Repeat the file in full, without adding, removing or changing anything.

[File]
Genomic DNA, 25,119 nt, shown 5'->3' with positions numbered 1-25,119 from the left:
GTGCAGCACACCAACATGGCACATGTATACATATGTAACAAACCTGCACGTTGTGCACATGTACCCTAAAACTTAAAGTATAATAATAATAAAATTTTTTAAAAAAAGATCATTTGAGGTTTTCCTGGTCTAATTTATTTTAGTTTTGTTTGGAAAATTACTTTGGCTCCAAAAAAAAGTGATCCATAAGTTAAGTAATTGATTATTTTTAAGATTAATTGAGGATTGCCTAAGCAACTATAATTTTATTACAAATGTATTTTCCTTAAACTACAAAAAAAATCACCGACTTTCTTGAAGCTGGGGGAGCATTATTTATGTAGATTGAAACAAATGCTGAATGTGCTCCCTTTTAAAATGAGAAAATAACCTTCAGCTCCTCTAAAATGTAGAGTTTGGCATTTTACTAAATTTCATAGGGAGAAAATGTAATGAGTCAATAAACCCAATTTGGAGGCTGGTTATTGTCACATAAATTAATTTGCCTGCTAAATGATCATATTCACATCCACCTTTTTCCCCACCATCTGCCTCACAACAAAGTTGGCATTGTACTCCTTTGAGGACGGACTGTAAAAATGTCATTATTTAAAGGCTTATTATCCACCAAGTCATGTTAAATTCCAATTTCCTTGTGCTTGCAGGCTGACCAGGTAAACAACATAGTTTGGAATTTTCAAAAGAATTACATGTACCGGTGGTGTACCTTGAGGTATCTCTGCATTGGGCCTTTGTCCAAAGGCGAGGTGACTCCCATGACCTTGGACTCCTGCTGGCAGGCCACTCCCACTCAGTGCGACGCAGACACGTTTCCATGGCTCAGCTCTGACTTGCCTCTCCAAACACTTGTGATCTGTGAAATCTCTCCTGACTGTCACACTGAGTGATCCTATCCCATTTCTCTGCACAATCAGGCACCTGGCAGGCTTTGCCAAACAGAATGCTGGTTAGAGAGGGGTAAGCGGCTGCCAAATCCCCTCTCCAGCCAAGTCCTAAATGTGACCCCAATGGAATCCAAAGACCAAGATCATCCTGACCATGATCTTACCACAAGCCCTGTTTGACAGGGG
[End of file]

Genomic DNA, 25,119 nt, shown 5'->3' with positions numbered 1-25,119 from the left:
GTGCAGCACACCAACATGGCACATGTATACATATGTAACAAACCTGCACGTTGTGCACATGTACCCTAAAACTTAAAGTATAATAATAATAAAATTTTTTAAAAAAAGATCATTTGAGGTTTTCCTGGTCTAATTTATTTTAGTTTTGTTTGGAAAATTACTTTGGCTCCAAAAAAAAGTGATCCATAAGTTAAGTAATTGATTATTTTTAAGATTAATTGAGGATTGCCTAAGCAACTATAATTTTATTACAAATGTATTTTCCTTAAACTACAAAAAAAATCACCGACTTTCTTGAAGCTGGGGGAGCATTATTTATGTAGATTGAAACAAATGCTGAATGTGCTCCCTTTTAAAATGAGAAAATAACCTTCAGCTCCTCTAAAATGTAGAGTTTGGCATTTTACTAAATTTCATAGGGAGAAAATGTAATGAGTCAATAAACCCAATTTGGAGGCTGGTTATTGTCACATAAATTAATTTGCCTGCTAAATGATCATATTCACATCCACCTTTTTCCCCACCATCTGCCTCACAACAAAGTTGGCATTGTACTCCTTTGAGGACGGACTGTAAAAATGTCATTATTTAAAGGCTTATTATCCACCAAGTCATGTTAAATTCCAATTTCCTTGTGCTTGCAGGCTGACCAGGTAAACAACATAGTTTGGAATTTTCAAAAGAATTACATGTACCGGTGGTGTACCTTGAGGTATCTCTGCATTGGGCCTTTGTCCAAAGGCGAGGTGACTCCCATGACCTTGGACTCCTGCTGGCAGGCCACTCCCACTCAGTGCGACGCAGACACGTTTCCATGGCTCAGCTCTGACTTGCCTCTCCAAACACTTGTGATCTGTGAAATCTCTCCTGACTGTCACACTGAGTGATCCTATCCCATTTCTCTGCACAATCAGGCACCTGGCAGGCTTTGCCAAACAGAATGCTGGTTAGAGAGGGGTAAGCGGCTGCCAAATCCCCTCTCCAGCCAAGTCCTAAATGTGACCCCAATGGAATCCAAAGACCAAGATCATCCTGACCATGATCTTACCACAAGCCCTGTTTGACAGGGG